Abstract Background Previous research has highlighted that many GPs lack the confidence and knowledge to diagnose and manage people with CFS/ME. Following the development of an online training module for GPs, and an information pack and DVD for patients, this study explored the extent to which these resources can be implemented in routine primary care. Methods Semi structured qualitative interviews were completed with patients and GPs across North West England. All interviews were transcribed and analysed using open exploratory thematic coding. Following this thematic analysis, the authors conducted a further theory-driven analysis of the data guided by Normalisation Process Theory. Results When used in line with advice from the research team, the information resource and training were perceived as beneficial to both patients and GPs in the diagnosis and management of CFS/ME. However, 47Â % of patients in this study did not receive the information pack from their GP. When the information pack was used, it was often incomplete, sent in the post, and GPs did not work with patients to discuss the materials. Only13 out of 21 practices completed the training module due to time pressures and the low priority placed on low prevalence, contentious, hard to manage conditions. When the module was completed, many GPs stated that it was not feasible to retain the key messages as they saw so few patients with the condition. Due to the complexity of the condition, GPs also believed that the diagnosis and management of CFS/ME should take place in a specialist care setting. Conclusion While barriers to the implementation of training and resources for CFS/ME remain, there is a need to support CFS/ME patients to access reliable, evidence based information outside primary care. Our findings suggest that future research should develop an online resource for patients to support self-management.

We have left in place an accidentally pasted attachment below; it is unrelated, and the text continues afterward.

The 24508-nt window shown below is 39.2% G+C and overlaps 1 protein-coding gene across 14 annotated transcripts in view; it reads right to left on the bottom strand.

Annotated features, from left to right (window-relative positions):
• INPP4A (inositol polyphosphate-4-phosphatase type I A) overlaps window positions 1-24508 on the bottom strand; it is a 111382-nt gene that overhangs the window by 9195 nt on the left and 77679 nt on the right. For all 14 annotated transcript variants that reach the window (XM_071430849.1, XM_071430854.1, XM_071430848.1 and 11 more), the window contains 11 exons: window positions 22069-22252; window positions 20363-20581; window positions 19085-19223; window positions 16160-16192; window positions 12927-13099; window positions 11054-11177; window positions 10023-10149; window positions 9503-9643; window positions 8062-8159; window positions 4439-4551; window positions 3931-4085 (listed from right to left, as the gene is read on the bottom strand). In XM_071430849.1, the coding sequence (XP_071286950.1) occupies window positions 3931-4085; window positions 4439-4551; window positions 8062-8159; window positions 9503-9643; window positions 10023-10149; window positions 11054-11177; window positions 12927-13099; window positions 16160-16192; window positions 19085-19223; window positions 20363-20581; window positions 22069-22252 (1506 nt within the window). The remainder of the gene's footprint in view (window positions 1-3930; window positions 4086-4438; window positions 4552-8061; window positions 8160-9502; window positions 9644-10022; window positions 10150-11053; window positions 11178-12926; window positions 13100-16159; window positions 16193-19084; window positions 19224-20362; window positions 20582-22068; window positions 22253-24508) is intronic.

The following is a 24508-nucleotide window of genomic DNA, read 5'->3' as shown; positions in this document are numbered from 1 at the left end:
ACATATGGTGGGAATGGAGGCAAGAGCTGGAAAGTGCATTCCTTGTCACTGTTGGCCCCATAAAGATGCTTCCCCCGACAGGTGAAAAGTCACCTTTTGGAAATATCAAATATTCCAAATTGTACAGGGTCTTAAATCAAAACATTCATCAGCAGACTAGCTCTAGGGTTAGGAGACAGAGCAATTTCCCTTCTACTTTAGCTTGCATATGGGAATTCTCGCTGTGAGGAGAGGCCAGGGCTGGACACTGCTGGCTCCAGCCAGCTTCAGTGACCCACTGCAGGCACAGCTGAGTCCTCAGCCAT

|Date made available||4 Jun 2016|